I’m guessing the reserve wines (from two warm vintages) provide the adumbrated and almost syrupy richness on the mid palate, a striking umami that offers a delicious counterpoint of vim and richness.
The cork was shrunken on the bottom, which might have favored the development of those rich tertiary notes, but I’d much rather give Champs the benefit of the doubt and rejoice in the twitchy yet refined energy of this young but promising Grand Cellier. It’s especially yummy from the smaller Juhlin.
Vilmart & Cie “Grand Cellier” Oenothèke T-15 ++
A late-release consisting of a 2014 base with reserve wines from ’12-’13, deg Feb. 2017 and aged four years in bottle. 900 bottles were made.
Laurent knew of my opinion that his Grand Cellier needed several years post-disgorgement to knit into the wine we knew it could be. (He knew it because I’m Mr Blabby-pants, but maybe others made similar observations? I’m sure I’m not responsible for this excellent development, but y’know, you’re welcome….)
A zillion years ago I read in some wine book somewhere that if you cellared your NV Champagne for five-or-so years, you’d obtain “at least twice the wine you paid for.” The truth of that assertion is on gaudy and gorgeous display here, in this fabulous bottle of Champagne as-it-should-be. In fact when you taste it you may well wonder “What’s the point of making all these “top” cuvées when you can get this from the “regular” one with a few years on the cork?”
Because this is simply beautiful wine! And it makes a number of…let’s call them observations….that we do well to consider. One is the amazing benefit of time on the cork for Champagne, and possibly for most sparkling wines. Another is the expression of “perfection” without recourse to exceptional material; that is, ancient vines or special selection or anything that ostensibly elevates a wine beyond the estate’s prevailing norm.
To be clear, I love Champagne from particular material, whether vintage or vine age or terroir, where you can easily taste the results in the glass, all the “extra” flavor you paid “extra” money for. But here is at least a plausible surmise of those elements in a “normal” setting, and we’re reminded that wines can be superb by their quality of flavor alone. They/we do not require “intensity,” which is not the same as rejecting intensity, but is a useful notice to taste the taste and not the degree of the taste.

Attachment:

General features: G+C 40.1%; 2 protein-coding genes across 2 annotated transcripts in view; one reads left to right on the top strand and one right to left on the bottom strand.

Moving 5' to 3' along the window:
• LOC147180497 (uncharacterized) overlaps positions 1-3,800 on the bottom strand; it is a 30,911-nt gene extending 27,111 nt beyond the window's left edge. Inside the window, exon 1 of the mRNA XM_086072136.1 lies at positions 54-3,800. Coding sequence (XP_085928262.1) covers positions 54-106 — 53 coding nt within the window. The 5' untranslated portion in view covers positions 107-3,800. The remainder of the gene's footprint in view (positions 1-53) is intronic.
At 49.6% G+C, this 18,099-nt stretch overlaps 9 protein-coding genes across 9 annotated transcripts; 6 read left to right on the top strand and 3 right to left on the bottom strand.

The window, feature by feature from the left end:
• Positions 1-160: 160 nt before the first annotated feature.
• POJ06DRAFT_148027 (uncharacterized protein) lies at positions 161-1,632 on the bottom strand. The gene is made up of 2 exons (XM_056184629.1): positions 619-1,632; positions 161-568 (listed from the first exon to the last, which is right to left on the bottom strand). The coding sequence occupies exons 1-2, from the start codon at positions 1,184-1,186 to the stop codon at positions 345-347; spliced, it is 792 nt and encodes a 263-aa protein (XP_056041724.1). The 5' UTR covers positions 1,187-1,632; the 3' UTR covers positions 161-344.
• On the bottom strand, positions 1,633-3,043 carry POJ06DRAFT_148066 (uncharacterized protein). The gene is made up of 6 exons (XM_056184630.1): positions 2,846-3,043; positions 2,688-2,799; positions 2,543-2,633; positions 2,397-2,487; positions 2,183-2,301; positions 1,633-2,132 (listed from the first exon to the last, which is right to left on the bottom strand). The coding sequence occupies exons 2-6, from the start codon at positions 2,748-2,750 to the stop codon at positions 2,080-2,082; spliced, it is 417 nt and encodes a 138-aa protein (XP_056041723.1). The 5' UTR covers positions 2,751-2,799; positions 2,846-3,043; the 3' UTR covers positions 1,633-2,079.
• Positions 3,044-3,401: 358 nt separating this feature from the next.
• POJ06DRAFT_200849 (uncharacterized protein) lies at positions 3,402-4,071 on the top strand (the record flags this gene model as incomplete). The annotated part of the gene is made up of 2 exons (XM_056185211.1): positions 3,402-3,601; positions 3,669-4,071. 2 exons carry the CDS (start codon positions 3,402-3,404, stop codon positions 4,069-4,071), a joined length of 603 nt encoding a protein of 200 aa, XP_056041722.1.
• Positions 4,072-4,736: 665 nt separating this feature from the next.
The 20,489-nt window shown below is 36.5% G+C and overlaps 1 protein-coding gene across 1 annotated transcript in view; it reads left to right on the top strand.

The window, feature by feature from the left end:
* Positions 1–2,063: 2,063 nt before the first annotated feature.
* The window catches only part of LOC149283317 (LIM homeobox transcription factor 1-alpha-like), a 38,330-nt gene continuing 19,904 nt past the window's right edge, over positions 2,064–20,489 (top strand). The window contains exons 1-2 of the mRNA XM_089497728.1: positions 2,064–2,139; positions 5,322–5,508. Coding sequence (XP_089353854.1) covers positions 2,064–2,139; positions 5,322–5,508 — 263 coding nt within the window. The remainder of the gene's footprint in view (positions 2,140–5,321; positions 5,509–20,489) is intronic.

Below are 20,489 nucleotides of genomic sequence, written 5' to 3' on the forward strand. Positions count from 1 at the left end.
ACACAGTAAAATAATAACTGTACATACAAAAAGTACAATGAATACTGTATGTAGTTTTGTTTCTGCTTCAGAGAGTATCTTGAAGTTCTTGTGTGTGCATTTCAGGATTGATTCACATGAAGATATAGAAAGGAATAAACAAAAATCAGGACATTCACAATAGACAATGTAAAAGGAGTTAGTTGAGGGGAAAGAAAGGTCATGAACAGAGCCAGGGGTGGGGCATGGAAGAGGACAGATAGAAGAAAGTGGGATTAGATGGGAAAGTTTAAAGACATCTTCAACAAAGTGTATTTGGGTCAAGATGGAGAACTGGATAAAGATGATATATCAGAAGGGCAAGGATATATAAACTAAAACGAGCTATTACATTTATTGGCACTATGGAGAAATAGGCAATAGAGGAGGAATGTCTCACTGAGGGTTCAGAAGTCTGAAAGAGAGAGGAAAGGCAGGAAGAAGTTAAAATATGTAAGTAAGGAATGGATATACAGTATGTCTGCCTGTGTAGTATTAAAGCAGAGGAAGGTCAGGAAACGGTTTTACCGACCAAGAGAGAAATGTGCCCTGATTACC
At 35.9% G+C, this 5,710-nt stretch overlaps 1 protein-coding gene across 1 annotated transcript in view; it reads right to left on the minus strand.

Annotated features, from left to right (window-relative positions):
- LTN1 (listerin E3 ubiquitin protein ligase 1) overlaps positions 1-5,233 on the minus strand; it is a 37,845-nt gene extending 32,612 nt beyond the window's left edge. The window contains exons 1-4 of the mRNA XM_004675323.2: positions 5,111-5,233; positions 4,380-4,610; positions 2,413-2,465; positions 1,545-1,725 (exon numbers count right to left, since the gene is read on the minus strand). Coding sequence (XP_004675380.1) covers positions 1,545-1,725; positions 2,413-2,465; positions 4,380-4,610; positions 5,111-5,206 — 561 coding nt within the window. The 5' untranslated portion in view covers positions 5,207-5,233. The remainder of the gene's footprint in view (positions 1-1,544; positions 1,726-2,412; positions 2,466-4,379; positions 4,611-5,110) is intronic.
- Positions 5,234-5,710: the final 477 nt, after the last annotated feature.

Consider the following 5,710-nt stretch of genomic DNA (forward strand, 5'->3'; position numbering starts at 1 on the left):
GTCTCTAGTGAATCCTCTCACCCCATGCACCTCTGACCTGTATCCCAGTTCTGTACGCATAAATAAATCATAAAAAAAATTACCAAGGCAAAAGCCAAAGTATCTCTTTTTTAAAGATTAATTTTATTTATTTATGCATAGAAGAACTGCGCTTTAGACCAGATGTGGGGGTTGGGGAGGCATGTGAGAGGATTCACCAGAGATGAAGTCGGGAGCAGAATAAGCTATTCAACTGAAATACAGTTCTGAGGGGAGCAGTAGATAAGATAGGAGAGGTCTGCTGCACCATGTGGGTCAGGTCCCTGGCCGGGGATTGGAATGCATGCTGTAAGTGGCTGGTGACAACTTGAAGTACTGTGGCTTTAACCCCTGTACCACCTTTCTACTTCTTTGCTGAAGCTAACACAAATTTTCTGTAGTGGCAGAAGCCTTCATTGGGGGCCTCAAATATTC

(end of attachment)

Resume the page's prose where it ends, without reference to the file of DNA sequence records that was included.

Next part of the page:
Meanwhile, here it is a couple weeks from Christmas, and I have a Champagne that tastes like the best gingerbread I could ever imagine. What a multitude of gifts live within these 900 bottles of wisdom and bliss.
Vilmart & Cie “Grand Cellier D’Or” 2018 Premier Cru +
Deg July 2022, 80-20 CH-PN, 50-year old vines. In the interim the estate has moved in to a 2019, but this is what’s available to me.
It has that pan-2018 aroma that’s beginning to emerge throughout northern Europe (as I smelled in Ziereisen’s Pinot Noirs just last week) and which I quite like.
A long-time fave of mine, this one is almost a non-Champagne Champagne, coming on the heels of the archetypal bottle-aged Grand Cellier. For whatever reason, we’re replete in mirabelles here, a whole basket of nearly overripe ones that sit in a sunny corner and perfume your entire kitchen. The wine is absurdly delicious, and also a blatant example of what I’ll call “the wisdom of dosage,” because you absolutely could not obtain the hypnotically beautiful salty finish without such a perfectly judged and poised dosage.
But that’s “politics.”
I’ve written rapturously about Laurent Champ’s wines many times over the years. I do not disavow a single scintilla of feeling and if my prose was maladroit or mawkish, well I ain’t perfect. But this wine seems to subdue the impulse toward description. I’ll meet you at jasmine-and-mirabelle, but beyond that I’m finding the wine expresses a seamless grace in its own skin that asks me to write less and love more.
I have a lucid dream of a few friends sitting around a bottle of this, the kinds of friends who like to talk about a wine, but when this Champagne is tasted all they can do is nod affirmatively to one another—yup, here it is, no discussion needed—it’s All This.